- One of the most common skin diseases in horses is rongworm (
dermatomycoses ) . Ringworm is an infectious diseases caused by a dermatophyte ( a type of
fungi ) that affects the upper layers of the epidermis , the hairs , hair follicules , and
- Clinical features can vary from a mild descamative
dermatitis , sometimes with papules ( similar to an urticaria ) , to a more severe disease
with crusts and alopecic areas , depending on the fungi involved .
- Porper diagnosis is made uppon culture of skin , scales ,
hair , dander . Once identified , fungi can be treated topically ( shampoo , cream ,
lotion , etc.) , or systemically ( pills or injectables ) in more severe cases . It is
very important to treat the environment and prevent further infection of other animals or
- The use of an antimycotic or antiseptic shampoo , or one
with mild keratolytic or antiseborreic action , can lead to a prompt healing of lesions ,
helping the natural process that ( in general ) does to require systemical medication .
- Either way , treatment should only be implemented by a
licensed veterinarian , for most of the products can be harmful if used without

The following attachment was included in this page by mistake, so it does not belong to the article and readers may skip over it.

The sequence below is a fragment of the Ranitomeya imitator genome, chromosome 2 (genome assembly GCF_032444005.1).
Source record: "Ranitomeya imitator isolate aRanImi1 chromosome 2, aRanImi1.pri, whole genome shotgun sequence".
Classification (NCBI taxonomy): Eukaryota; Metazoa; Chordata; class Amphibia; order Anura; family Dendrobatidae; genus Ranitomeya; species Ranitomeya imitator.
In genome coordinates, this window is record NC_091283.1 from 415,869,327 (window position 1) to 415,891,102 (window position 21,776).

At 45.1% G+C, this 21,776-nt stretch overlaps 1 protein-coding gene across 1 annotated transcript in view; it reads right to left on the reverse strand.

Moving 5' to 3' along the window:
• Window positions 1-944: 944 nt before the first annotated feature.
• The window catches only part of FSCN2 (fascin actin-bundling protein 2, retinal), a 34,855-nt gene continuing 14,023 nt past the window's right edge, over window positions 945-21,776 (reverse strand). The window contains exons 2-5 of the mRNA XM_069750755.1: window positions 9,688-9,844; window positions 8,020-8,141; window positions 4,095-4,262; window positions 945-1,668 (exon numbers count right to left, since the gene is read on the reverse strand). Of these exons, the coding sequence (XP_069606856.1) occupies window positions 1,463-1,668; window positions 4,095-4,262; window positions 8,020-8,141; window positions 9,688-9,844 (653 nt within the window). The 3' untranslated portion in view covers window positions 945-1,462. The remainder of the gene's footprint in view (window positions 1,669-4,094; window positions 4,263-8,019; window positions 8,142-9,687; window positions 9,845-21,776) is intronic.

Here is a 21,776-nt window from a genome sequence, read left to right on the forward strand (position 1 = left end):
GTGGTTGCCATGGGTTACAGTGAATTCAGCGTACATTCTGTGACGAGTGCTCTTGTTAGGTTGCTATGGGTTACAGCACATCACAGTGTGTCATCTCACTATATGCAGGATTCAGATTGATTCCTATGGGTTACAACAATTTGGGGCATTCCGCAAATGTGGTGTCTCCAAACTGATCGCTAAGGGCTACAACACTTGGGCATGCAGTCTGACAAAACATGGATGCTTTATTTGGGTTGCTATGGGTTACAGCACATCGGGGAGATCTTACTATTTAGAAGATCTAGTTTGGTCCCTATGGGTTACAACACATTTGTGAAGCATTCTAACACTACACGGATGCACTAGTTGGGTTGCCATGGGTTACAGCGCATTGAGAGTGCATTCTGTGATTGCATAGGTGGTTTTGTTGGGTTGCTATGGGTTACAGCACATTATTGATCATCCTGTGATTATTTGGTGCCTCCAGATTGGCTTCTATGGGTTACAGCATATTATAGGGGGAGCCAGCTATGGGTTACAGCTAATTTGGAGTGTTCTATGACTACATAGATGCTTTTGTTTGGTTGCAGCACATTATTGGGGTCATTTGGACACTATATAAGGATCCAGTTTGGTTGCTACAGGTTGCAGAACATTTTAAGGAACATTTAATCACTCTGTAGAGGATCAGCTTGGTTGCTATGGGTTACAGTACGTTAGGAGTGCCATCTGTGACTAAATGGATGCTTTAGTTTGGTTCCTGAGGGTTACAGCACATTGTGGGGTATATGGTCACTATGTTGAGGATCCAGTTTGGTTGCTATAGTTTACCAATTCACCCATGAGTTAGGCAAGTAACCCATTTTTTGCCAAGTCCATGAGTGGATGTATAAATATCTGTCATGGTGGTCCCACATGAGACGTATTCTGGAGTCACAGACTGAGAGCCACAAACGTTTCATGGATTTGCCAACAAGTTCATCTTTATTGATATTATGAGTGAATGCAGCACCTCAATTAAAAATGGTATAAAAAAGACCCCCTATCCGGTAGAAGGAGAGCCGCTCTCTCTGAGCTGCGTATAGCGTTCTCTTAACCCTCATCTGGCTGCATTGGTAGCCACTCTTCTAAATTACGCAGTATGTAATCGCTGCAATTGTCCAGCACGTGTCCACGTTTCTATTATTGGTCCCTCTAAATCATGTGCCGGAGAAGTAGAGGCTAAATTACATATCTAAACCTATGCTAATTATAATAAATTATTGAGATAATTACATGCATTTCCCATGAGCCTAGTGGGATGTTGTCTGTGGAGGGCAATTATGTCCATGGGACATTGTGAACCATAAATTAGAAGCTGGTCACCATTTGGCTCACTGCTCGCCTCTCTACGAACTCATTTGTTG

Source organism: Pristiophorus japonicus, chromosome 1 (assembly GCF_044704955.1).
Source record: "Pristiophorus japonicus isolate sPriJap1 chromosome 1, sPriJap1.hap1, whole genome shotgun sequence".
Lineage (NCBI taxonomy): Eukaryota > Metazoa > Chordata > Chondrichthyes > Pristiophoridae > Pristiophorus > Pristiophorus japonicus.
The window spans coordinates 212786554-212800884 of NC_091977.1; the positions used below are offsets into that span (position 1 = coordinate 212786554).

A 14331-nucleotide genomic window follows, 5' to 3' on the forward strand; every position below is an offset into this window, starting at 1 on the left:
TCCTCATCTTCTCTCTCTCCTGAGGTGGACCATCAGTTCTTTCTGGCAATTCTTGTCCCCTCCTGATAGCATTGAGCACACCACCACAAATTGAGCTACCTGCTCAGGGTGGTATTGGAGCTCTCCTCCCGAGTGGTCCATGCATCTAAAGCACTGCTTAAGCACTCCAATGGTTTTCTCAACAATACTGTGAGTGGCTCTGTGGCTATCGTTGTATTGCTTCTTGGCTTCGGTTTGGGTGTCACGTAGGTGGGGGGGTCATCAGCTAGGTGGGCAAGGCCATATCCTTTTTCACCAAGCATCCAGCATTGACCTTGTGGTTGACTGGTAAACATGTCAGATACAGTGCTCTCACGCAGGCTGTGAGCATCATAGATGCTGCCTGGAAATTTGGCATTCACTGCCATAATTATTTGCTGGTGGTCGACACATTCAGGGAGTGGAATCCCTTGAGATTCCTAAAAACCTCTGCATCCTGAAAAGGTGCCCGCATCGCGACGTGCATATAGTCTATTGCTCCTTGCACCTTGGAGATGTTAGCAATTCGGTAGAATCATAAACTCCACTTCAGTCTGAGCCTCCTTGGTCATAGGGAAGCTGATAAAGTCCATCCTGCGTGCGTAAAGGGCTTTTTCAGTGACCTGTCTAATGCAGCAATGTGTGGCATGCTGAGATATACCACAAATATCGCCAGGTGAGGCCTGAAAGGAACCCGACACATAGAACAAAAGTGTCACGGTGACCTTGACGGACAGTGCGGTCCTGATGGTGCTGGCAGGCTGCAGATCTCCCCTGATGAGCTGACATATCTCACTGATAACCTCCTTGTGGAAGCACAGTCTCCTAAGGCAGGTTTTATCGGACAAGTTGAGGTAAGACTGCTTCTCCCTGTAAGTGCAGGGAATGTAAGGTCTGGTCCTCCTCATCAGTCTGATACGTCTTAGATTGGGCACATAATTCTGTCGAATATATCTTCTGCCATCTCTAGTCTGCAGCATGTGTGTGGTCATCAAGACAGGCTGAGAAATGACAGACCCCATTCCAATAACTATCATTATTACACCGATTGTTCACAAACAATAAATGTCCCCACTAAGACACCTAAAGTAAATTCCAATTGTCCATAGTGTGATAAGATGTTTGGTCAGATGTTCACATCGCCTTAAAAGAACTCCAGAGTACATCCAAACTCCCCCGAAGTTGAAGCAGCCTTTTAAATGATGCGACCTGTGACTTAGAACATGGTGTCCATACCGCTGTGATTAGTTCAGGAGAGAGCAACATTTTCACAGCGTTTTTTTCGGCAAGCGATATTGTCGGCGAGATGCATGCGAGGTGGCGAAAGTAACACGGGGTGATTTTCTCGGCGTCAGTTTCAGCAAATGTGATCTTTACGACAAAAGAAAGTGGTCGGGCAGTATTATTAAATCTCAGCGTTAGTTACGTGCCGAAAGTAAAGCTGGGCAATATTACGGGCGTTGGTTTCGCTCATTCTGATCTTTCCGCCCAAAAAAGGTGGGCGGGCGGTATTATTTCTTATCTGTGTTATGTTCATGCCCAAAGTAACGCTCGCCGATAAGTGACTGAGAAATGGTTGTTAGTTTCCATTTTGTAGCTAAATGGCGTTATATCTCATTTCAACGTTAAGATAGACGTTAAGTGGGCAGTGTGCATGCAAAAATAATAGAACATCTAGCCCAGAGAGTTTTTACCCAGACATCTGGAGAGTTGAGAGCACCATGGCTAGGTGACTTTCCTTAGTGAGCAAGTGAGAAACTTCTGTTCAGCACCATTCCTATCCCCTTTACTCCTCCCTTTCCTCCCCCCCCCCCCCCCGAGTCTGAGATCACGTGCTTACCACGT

prescription . Somes cases need the use of systemic antimycotis , which should be
prescribed by the practicioner .
- Ringworm is a skin disease that does not produce itch (
pruritus ) in the vast majority of cases . It may begin in some areas that contact
harnesses or axilar/groin areas , and can progress to the entire coat , giving it a
moth-eaten appearance .
- Dermatophytes ( fungi ) are infectious agents that resist
environmental conditions , and can be found on hair , skin , including those of apparently
sound animals , and also can be recovered from bedding , premises , soil , harnesses , and
those elements used in grooming ( specially if shared with other horses ) .
- Ringworm can pass to other animals and to humans .